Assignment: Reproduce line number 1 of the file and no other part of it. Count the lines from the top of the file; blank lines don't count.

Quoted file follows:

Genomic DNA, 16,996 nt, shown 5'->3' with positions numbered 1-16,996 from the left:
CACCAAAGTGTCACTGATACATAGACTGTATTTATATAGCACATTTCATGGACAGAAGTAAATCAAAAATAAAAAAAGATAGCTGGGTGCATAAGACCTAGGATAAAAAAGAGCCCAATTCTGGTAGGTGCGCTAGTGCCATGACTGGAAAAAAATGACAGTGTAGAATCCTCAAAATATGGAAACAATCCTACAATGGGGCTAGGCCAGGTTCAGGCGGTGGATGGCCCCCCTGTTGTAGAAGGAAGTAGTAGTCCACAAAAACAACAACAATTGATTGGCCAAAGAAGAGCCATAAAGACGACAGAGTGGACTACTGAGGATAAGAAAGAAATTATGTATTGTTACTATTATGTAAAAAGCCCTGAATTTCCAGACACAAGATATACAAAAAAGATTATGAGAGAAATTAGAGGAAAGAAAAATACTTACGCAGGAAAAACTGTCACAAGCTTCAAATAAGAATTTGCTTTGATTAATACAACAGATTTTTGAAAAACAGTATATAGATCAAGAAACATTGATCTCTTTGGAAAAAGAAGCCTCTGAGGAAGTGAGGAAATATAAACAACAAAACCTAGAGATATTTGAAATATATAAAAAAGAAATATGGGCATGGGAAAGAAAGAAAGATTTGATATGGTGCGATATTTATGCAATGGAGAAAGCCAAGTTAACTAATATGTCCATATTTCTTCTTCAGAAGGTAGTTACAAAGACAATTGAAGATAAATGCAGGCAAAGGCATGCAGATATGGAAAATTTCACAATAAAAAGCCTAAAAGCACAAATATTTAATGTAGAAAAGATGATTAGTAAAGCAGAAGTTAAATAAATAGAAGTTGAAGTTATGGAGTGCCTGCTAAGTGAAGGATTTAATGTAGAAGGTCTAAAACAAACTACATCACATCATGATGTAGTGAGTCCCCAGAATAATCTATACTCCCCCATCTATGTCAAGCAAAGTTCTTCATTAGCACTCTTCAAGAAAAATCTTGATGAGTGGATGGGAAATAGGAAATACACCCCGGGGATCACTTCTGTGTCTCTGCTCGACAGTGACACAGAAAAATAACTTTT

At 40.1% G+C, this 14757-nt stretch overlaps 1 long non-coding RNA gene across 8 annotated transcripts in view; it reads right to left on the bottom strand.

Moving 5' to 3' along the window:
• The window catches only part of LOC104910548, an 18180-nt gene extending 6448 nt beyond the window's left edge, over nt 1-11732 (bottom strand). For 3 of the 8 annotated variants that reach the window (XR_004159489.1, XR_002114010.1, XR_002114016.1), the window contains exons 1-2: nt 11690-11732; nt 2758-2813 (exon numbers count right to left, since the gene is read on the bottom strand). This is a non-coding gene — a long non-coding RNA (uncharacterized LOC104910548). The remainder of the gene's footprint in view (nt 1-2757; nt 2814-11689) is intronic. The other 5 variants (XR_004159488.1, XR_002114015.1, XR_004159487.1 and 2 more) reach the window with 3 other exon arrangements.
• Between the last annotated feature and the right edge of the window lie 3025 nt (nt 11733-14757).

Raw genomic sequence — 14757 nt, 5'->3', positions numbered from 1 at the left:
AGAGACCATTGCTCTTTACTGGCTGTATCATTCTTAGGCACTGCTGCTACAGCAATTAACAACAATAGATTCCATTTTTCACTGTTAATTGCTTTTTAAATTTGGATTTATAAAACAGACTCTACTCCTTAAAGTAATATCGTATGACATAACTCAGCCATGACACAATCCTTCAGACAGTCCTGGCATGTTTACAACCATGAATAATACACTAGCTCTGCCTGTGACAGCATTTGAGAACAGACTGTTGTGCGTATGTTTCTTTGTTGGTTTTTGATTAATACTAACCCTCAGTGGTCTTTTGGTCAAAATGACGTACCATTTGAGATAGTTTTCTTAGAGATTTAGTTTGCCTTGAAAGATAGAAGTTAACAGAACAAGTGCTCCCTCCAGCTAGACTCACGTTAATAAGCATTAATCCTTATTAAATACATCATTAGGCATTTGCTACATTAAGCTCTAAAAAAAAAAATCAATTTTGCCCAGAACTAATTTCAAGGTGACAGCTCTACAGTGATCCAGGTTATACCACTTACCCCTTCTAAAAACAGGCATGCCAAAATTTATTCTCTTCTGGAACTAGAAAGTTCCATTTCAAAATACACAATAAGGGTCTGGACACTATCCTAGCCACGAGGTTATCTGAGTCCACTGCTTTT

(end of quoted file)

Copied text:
Genomic DNA, 16,996 nt, shown 5'->3' with positions numbered 1-16,996 from the left: